Discovering You Have ADHD as an Adult

Attention-Deficit/Hyperactivity Disorder (ADHD) is not just a childhood disorder. As a neurodevelopmental disorder, ADHD is usually identified in childhood, but several individuals reach adulthood without being accurately identified as having the condition. An estimated 8 million adults in the United States suffer from ADHD. In many of these cases, it is attention, rather than hyperactivity, which is the primary problem; this form of the disorder, formerly called “ADD,” is one of the more common types of ADHD in adults.  

 Missing ADHD in Childhood 

While all adults who meet criteria for ADHD will always manifest some form of significant symptoms in childhood, the level of impact of these symptoms can be quite variable. Several children do not manifest the hyperactive or impulsive symptoms sometimes associated with the condition. Their behavior in the classroom and at home may not be entirely problematic. Instead of being disruptive, talkative, or irresponsible, they may only appear forgetful or flighty. Some children learn how to hide their distractibility or compensate for attention concerns. They may be embarrassed by their limitations, but may be motivated to keep up appearances. Some children are able to compensate for attention concerns with high intelligence, perseverance, flexibility, creativity, and other strengths. Many children might have difficulty understanding their symptoms. They might lack insight into whether there is a problem. They might not verbalize their symptoms in a way which would impel an adult to seek a consultation. 

Because of these reasons, the full impact of ADHD-related symptoms in a child may not be obvious to others. When parents or teachers do not see that there could be a problem, it is unlikely that the child will be referred for an assessment. Even more obvious cases are not always given the opportunity to be assessed for ADHD. Some parents may believe that there is a problem, but may be hesitant to access mental health services.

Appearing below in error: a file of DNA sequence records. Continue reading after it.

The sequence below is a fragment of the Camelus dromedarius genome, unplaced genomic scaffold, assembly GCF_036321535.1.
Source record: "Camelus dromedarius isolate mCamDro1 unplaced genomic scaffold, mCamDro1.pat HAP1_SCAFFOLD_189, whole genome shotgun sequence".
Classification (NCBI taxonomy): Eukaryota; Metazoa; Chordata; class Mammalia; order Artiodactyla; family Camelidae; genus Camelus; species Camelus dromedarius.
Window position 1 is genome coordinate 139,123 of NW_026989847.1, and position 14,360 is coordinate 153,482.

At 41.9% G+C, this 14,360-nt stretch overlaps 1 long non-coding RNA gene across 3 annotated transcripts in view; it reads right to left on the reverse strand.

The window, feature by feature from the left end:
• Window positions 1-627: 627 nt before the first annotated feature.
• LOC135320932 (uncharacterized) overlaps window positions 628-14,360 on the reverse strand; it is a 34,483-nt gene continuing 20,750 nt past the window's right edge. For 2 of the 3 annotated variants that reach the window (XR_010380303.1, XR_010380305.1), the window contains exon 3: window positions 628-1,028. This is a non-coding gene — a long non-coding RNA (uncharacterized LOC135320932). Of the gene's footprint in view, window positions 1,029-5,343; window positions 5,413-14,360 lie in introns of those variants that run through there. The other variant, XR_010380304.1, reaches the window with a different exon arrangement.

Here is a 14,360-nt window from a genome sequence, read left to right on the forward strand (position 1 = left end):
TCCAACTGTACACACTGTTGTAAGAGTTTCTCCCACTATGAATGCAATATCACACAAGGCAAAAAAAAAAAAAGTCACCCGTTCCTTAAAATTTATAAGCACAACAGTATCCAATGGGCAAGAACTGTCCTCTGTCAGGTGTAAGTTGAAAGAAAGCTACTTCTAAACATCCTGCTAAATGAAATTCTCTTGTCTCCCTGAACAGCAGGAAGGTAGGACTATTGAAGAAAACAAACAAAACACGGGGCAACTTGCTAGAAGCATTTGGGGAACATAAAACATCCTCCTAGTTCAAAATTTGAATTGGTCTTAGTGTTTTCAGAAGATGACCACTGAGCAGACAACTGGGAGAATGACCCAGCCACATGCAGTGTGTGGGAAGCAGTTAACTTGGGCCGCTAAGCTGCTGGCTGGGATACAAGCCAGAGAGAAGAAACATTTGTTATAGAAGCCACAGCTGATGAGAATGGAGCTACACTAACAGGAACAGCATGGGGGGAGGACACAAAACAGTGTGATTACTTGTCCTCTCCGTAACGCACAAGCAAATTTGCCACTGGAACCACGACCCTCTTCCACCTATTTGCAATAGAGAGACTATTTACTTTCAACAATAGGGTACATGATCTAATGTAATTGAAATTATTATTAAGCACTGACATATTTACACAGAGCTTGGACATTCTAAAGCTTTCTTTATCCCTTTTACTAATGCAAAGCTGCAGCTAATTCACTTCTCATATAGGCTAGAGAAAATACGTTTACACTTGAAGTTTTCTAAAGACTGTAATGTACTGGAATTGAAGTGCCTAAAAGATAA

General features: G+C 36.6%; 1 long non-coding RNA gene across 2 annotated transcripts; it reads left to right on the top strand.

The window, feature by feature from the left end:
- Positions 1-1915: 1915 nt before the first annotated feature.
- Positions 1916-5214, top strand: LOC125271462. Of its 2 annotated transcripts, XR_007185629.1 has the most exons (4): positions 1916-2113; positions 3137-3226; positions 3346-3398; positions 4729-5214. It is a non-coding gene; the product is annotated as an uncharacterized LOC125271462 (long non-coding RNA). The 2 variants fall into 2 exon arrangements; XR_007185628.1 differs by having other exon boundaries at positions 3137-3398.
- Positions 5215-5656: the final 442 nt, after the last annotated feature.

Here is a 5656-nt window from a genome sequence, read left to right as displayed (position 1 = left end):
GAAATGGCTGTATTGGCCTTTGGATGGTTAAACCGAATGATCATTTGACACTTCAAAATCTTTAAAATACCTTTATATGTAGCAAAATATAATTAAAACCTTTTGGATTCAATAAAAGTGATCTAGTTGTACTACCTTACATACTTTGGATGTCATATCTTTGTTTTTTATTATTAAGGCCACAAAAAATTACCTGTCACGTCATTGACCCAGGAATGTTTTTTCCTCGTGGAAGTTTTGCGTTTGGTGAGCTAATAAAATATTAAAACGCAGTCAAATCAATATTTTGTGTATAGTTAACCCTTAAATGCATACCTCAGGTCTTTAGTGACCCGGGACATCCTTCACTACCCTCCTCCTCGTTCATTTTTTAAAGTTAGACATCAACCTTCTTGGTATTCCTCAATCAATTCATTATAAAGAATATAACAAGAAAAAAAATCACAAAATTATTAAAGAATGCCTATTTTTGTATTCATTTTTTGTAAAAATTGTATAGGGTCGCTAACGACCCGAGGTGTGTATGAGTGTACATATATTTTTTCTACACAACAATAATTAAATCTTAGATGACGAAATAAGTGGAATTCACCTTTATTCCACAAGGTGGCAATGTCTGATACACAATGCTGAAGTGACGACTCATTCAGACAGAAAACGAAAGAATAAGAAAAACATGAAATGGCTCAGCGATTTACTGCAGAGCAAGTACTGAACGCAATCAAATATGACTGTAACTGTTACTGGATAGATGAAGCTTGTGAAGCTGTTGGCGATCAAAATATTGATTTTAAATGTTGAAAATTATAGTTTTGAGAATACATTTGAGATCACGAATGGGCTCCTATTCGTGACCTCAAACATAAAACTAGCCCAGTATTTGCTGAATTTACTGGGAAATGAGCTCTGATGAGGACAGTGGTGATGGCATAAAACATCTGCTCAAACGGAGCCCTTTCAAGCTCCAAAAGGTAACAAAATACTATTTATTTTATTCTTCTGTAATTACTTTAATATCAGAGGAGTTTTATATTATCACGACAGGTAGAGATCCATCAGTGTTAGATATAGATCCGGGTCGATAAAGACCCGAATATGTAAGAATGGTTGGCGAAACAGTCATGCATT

Noticing the Impact of ADHD 

As academic demands, work demands, and household responsibilities increase in adulthood, problems with attention can become more noticeable and more frustrating. Some adults may question whether they themselves have a problem as they see their siblings or their own children struggle with symptoms of the disorder. Many of the risk factors for ADHD, after all, are genetic factors. Adults who previously felt like they had effectively covered up their attention problems may sense that their coping mechanisms are losing their effectiveness.   

How ADHD can be Identified 

For adults who believe their own attention problems may have flown under the radar, there is a way to determine whether ADHD is present. Self-report questionnaires, used to compare an individual’s symptoms to hundreds or thousands of other individuals, can be helpful in providing information about the problem, but these are just one aspect of a comprehensive evaluation. An individual’s developmental history is important and this is usually obtained through a comprehensive interview with a psychologist, psychiatrist, or other qualified mental health provider. Computerized tests and performance-based tests can also help to assess the full extent of the problem.